As per your code above, I’m not quite sure what you want the result to be, but there are some improvements you can make. First, to post code here, you can make it more readable/usable with the proper code formatting:

```python (three backticks)
<paste your entire code in here>
That way it will be formatted correctly with indents, etc. and thus be more readable plus being able to be copied/pasted elsewhere to test.

It seems like you want to have the planar surface between the two offset curves as a result - if not please reply with a correction. If that is the case, your code could look like this:

import rhinoscriptsyntax as rs

wt = 15
pts = rs.GetPoints(True, True, "start point", "next point")
pl = rs.AddPolyline(pts)

plE = rs.OffsetCurve(pl,[0,0,0],(wt/2),None, 1)
plI = rs.OffsetCurve(pl,[0,0,0],(-wt/2),None, 1)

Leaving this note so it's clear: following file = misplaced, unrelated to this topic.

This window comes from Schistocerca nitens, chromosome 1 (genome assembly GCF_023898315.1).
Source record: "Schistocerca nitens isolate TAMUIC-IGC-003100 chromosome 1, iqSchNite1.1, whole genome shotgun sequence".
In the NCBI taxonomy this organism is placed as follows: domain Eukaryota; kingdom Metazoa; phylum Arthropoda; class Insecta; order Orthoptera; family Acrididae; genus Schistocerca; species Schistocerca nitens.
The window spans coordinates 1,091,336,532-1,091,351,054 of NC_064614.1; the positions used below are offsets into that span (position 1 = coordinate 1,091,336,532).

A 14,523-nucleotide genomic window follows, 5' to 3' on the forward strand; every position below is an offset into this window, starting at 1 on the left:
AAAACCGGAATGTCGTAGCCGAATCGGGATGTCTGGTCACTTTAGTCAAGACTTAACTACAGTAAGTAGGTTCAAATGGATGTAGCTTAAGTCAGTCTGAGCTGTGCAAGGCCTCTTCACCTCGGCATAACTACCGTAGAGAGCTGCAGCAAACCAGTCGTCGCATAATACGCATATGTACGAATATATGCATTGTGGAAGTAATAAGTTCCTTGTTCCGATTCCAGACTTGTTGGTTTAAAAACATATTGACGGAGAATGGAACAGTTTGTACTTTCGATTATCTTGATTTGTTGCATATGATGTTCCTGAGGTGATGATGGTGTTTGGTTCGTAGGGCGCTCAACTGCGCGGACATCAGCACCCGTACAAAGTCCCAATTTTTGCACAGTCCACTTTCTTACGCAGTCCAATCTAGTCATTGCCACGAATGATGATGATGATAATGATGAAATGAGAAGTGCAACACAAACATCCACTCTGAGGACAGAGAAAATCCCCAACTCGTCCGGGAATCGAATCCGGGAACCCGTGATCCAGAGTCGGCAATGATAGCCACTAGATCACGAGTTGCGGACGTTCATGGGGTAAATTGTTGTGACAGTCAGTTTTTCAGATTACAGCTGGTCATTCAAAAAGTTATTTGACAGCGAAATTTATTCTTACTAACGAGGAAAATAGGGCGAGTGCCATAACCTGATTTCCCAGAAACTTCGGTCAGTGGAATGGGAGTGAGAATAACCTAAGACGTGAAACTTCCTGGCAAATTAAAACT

#both of the above might be more than one curve, output is a list.
#Assuming that it is only one curve, you can use plE[0] and plI[0]


#Use rs.DuplicateSurfaceBorder to get loft borders

#simply add the planar surface using the list of borders
srf = rs.AddPlanarSrf(bords)

#delete the construction objects

You do not need to code the rs.EnableRedraw(True) at the end in a python script, it is automatically executed when the script ends.

Now, if you wanted to try to do this without adding the polyline or the offset curves to the document and deleting them later, it gets quite a bit more complex:

import rhinoscriptsyntax as rs
import scriptcontext as sc
import Rhino

#scriptcontext is the bridge between RhinoCommon virtual geometry and document
#Rhino represents the whole of RhinoCommmon

wt = 15
pts = rs.GetPoints(True, True, "start point", "next point")

#for many methods, you need to supply a tolerance

#create a 'virtual' polyline curve